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  • Case report
  • Open Access
  • Open Peer Review

A case of intra-articular ganglion cysts of the knee joint: correlation between arthroscopic and magnetic resonance imaging

  • 1,
  • 1Email author,
  • 1,
  • 1,
  • 2,
  • 1 and
  • 1
BMC Medical ImagingBMC series – open, inclusive and trusted201616:36

https://doi.org/10.1186/s12880-016-0138-8

  • Received: 20 February 2015
  • Accepted: 22 April 2016
  • Published:
Open Peer Review reports

Abstract

Background

Intra-articular ganglion cysts of the knee are rare. Here we report a case of an arthroscopically confirmed ganglion cyst arising from the posterior cruciate ligament (PCL) along with preoperative magnetic resonance imaging (MRI) findings.

Case presentation

A 39-year-old female admitted a hospital with left knee pain with flexion and extension. MRI revealed a cystic lesion along the PCL. The lesion exhibited slight but homogeneous hyperintensity on T1 weighted images. Thin septals were visible within the lesion. Arthroscopic examination revealed a mass lesion with a white fibrous capsule, located near the PCL. A gel-like liquid spurted from the mass upon puncture. The lesion was completely resected. Histological examination revealed loose connective tissue and fibroblasts with collagen, thus confirming the diagnosis of a ganglion cyst.

Conclusion

Many reports have suggested intra-articular ganglion cysts of the knee are rare. In our study, a cystic lesion may have been impinged between the PCL and intercondylar notch, resulting in flexion and extension difficulty in the left knee. Arthroscopic resection is the major treatment of intra-articular ganglion cyst, and preoperative MRI findings can predict the correct arthroscopic approach. We have reported a case in which an intra-articular ganglion attached to the PCL.

Keywords

  • Ganglion
  • MRI
  • Arthroscopy
  • Intra-articular
  • knee

Background

Intra-articular ganglion cysts are well known to occur in the dorsal wrist, palm, and shoulder but rarely to originate in the knee joint [1, 2]. Ganglion cysts of the knee arise from both the cruciate ligaments and menisci as well as from the popliteal tendon, alar folds, and subchondral bone [24]. Here we report a case of an arthroscopically confirmed ganglion cyst arising from the posterior cruciate ligament (PCL) along with preoperative magnetic resonance imaging (MRI) findings.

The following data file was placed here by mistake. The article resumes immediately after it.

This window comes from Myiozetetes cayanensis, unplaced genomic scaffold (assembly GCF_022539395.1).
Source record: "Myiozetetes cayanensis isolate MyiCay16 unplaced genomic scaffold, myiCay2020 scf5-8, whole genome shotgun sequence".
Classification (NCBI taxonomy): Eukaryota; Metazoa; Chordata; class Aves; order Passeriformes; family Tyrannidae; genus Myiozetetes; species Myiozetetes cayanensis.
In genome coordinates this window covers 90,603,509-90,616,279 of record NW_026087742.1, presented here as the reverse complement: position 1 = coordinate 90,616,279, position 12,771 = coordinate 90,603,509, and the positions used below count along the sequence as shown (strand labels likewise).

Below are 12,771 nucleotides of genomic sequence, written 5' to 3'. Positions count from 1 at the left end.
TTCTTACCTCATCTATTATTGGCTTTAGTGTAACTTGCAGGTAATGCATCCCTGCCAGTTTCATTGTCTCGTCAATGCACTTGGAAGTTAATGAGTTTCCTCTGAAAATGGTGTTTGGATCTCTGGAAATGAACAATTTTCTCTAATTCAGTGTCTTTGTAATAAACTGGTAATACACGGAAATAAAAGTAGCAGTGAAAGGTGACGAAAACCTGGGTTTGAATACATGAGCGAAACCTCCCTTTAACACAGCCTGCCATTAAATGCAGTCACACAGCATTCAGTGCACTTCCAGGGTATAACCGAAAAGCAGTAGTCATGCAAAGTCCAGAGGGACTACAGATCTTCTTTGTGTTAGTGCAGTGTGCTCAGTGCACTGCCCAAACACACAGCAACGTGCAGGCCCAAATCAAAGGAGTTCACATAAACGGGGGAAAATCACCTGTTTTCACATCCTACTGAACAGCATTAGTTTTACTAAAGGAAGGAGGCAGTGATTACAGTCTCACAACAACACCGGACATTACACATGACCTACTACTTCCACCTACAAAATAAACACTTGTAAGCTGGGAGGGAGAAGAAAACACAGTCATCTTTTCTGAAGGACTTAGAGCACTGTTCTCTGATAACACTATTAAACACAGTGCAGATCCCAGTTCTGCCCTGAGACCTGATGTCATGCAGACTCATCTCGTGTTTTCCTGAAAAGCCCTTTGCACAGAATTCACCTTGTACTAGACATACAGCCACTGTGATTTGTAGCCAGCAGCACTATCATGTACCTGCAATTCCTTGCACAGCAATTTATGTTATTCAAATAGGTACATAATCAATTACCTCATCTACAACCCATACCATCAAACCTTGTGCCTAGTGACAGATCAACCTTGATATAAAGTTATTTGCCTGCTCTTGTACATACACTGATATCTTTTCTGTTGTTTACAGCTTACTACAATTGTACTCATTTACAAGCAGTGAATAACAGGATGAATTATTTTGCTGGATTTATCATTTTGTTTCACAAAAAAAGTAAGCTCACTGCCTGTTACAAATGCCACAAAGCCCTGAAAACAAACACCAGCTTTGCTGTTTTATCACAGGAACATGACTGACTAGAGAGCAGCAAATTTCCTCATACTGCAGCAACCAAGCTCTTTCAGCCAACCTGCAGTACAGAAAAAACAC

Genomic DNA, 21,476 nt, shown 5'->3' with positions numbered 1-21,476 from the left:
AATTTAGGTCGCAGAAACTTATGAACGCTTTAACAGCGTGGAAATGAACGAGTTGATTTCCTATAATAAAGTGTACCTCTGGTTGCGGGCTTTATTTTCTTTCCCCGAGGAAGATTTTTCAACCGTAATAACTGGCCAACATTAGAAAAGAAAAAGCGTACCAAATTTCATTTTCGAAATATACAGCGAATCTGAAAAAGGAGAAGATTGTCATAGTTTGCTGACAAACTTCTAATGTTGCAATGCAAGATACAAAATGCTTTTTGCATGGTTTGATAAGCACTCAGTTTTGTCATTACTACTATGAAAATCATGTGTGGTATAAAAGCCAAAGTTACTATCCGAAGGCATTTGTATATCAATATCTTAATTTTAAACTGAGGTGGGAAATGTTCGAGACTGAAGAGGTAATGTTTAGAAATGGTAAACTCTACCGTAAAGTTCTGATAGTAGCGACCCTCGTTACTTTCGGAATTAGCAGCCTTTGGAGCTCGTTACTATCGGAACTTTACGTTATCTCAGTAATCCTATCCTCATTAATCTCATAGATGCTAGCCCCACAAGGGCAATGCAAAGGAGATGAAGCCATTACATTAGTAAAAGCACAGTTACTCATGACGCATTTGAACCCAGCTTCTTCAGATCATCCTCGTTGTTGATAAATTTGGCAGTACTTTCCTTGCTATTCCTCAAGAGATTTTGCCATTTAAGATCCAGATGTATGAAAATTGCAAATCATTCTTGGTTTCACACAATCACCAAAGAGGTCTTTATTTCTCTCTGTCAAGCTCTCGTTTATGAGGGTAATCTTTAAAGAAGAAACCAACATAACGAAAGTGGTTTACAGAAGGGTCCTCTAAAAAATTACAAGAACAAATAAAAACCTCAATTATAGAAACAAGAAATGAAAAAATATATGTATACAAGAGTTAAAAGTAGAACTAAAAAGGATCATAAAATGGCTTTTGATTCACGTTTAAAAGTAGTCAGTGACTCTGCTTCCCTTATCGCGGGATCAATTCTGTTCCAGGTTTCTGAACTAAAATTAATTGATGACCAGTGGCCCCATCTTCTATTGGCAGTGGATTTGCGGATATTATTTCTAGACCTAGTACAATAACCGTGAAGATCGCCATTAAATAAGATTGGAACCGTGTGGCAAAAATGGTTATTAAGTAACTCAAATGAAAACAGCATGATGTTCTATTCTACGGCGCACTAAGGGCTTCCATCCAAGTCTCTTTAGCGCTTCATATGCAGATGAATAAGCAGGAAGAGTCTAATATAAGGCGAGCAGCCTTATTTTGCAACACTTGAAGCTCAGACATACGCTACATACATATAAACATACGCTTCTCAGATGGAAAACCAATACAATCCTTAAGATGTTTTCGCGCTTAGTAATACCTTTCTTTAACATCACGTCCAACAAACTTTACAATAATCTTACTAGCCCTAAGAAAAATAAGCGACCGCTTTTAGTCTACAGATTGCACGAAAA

Case presentation

A 39-year-old female presented with a 1-year history of gait difficulty and left knee pain with flexion and extension. She also indicated listlessness and stiffness of her left lower leg; however, she had no history of trauma to the knee. Upon examination, the active range of motion of the left knee was slightly limited to 0°–120°.

MRI revealed a well-defined cystic lesion extending along the PCL, adjacent to the lateral condyle of the femur. The lesion exhibited slight but homogeneous hyperintensity, relative to the muscles on T1 weighted images and apparent hyperintensity on T2 weighted images. The lesion appeared to attach broadly to the PCL (Fig. 1). Thin septals were visible within the lesion, not containing a solid component. A small amount of thin wedge-shaped synovial fluid was observed in the lateral joint space, which was continuous with the lesion (Fig. 2). The menisci, cartilages, muscles, and ligaments were normal.
Fig. 1
Fig. 1

Sagittal magnetic resonance images revealed a cystic lesion located between the posterior cruciate ligament and intercondylar notch. This lesion exhibited apparent hyperintensity on T2 weighted images (T2WI, a) and slight hyperintensity on T1WI (b)

Fig. 2
Fig. 2

A multiloculated cystic lesion (arrow) was observed to be attached to the posterior cruciate ligament adjacent to lateral condyle of the femur on T2* weighted images (T2*WI, a) and T2WI (b). A small amount of thin wedge-shaped synovial fluid (arrowhead) was visible in the lateral joint space

Arthroscopic examination revealed a mass lesion with a white fibrous capsule, located near the PCL (Fig. 3a). A transparent dark reddish-brown viscous gel-like liquid spurted from the mass upon puncture with a probe (Fig. 3b). The lesion was completely resected in a piecemeal manner.
Fig. 3
Fig. 3